HIDIZS also boasts using a special unique soldering process, which has gold composites for the soldering, and this is quite nice, since gold doesn’t corrode. You can also tune up the MS5 with three different filters, red, silver and rose in color. Those have a considerable impact on the sound, and they are based on acoustic damping of the sound using cotton filtering pads. Most of today’s review has been written using the balanced tuning filters, which are the rose gold / copper colored ones. Silver makes music brighter and filters the low end somewhat, while Red filters the treble quite a lot resulting in a pretty rolled off sound with less detail and a smaller perceived soundstage. 

The shape of MS5 is interesting, they are incredibly comfortable in practice, and the outer shell looks like they would be semi-open, but they actually isolate really well from the outside noise, with in between 22 and 28 dB of passive noise isolation, depending on the frequency. The inner shell is made of aluminum, and it is anodized with aluminum oxide for the best resonance and hardness, while keeping it as thin and light as possible. The outer shell is made of resin that’s friendly with the skin, and it has what HIDIZS calls an Angel Wing shape that has a golden texture beneath to create a better looking IEM. To give you some idea of how well it isolates from the outside noise, I cannot hear myself typing at my computer, and the level of isolation works great for basically anything. The cable is of an incredible quality, it is a thick, braided cable that looks imposing, but it gives the only thing I could consider a disadvantage for MS5, which is that the cable coils really tightly around the ears. This leads to a snug fit that you can keep even if you run or do activities, but it is not quite as comfortable as a looser fitting cable. The cable is made of 504 6N crystal copper silver-plated wires, and 6N single crystal copper wires, to form 8 strands of a braided wire. It ends in a 3.5mm single ended gold plated jack. The cable does not conduct microphonic noise at all, it is not tangle prone, nor springy, but it is somewhat heavy.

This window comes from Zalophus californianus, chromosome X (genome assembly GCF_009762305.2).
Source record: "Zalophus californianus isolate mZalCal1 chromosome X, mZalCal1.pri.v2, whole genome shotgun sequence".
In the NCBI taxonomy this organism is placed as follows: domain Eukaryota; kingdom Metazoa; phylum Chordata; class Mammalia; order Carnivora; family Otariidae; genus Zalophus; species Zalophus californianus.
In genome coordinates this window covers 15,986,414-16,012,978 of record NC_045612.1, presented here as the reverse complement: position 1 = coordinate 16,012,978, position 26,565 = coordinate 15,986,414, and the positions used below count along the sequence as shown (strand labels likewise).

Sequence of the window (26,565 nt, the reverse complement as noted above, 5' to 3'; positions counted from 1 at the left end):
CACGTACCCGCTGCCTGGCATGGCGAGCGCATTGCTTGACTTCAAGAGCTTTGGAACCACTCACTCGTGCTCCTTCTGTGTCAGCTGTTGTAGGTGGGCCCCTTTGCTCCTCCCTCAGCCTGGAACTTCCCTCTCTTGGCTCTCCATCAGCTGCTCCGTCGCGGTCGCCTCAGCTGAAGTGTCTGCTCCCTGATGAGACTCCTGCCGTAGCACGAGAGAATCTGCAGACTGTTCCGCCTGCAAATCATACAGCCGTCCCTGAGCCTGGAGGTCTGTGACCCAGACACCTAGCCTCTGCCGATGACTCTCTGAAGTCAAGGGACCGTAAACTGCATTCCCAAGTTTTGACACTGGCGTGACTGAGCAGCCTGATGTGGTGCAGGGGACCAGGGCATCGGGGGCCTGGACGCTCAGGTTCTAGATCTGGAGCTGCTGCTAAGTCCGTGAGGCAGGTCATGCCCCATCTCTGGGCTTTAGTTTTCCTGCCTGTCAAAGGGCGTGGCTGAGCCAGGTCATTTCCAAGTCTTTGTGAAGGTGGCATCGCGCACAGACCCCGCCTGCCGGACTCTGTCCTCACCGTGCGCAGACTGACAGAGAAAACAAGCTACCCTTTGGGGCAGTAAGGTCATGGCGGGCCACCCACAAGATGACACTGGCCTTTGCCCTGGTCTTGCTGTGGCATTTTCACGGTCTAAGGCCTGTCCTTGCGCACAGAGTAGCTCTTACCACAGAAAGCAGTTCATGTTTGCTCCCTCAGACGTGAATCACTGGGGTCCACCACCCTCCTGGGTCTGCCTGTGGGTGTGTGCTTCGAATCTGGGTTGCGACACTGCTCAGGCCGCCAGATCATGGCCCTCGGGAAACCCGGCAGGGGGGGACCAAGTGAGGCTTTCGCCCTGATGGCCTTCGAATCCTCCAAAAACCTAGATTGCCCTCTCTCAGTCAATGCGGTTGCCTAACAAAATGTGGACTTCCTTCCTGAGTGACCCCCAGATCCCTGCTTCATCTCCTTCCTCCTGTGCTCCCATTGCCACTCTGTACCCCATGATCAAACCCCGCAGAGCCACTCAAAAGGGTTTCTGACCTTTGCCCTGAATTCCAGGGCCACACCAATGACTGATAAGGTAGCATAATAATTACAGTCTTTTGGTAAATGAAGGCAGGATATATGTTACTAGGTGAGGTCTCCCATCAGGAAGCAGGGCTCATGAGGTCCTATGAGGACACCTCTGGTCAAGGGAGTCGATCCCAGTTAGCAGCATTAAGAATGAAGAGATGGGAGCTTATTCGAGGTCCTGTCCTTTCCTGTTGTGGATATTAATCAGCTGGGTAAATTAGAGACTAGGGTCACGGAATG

Theoretically, we have a problematic IEM here, because the impedance is incredibly low, at 5.3 OHMs, so it would theoretically suffer from hissing and background noise, and with a SPL of 104 dB, it is theoretically hard to drive, but I found it to be ok to drive from most portable sources, including most dongles and portable DAPs, plus it actually does not have a lot of hissing or background noise. All in all, using MS5 is fun, it comes with a nice package and feels like a proper high-end IEM. 


Sound Quality

For today’s review I decided to pair HIDIZS MS5 with a wide selection of sources, including Hiby R2 II, Aune S9c PRO, iBasso DX320 MAX TI, Shanling UP4 2022, HIDIZS XO DAC, HIDIZS ap80 PRO X, Astell & Kern ACRO CA1000T, and HIFI Walker H2 Touch. Overall, all of those sources can drive HIDIZS MS5 really well, and none of them doesn’t present high levels of hiss, with the exception of ACRO CA1000T, which has a pretty high output impedance, but other Astell&Kern DAPs do not have this problem, so SE180 and SP2000T will work just fine and will have no hiss or background noise with MS5. With FiiO K9 PRO, I find myself sitting with the volume wheel between 1 o’clock and 12 o’clock with the high gain and everything else maxed out digitally, so MS5 is somewhat hard to drive, and will require a powerful source to sound its best, but most dongle DACs will be more than enough, it is just laptop headphone output and some integrated solutions that will not be as great. Asus ROG 7 at maximum volume is more than enough. I tend to prefer a brighter / more neutral source with MS5 above warmer sounding sources, and FiiO K9 PRO is better than Matrix mini-i PRO 4 sonically, although both have zero background noise with MS5.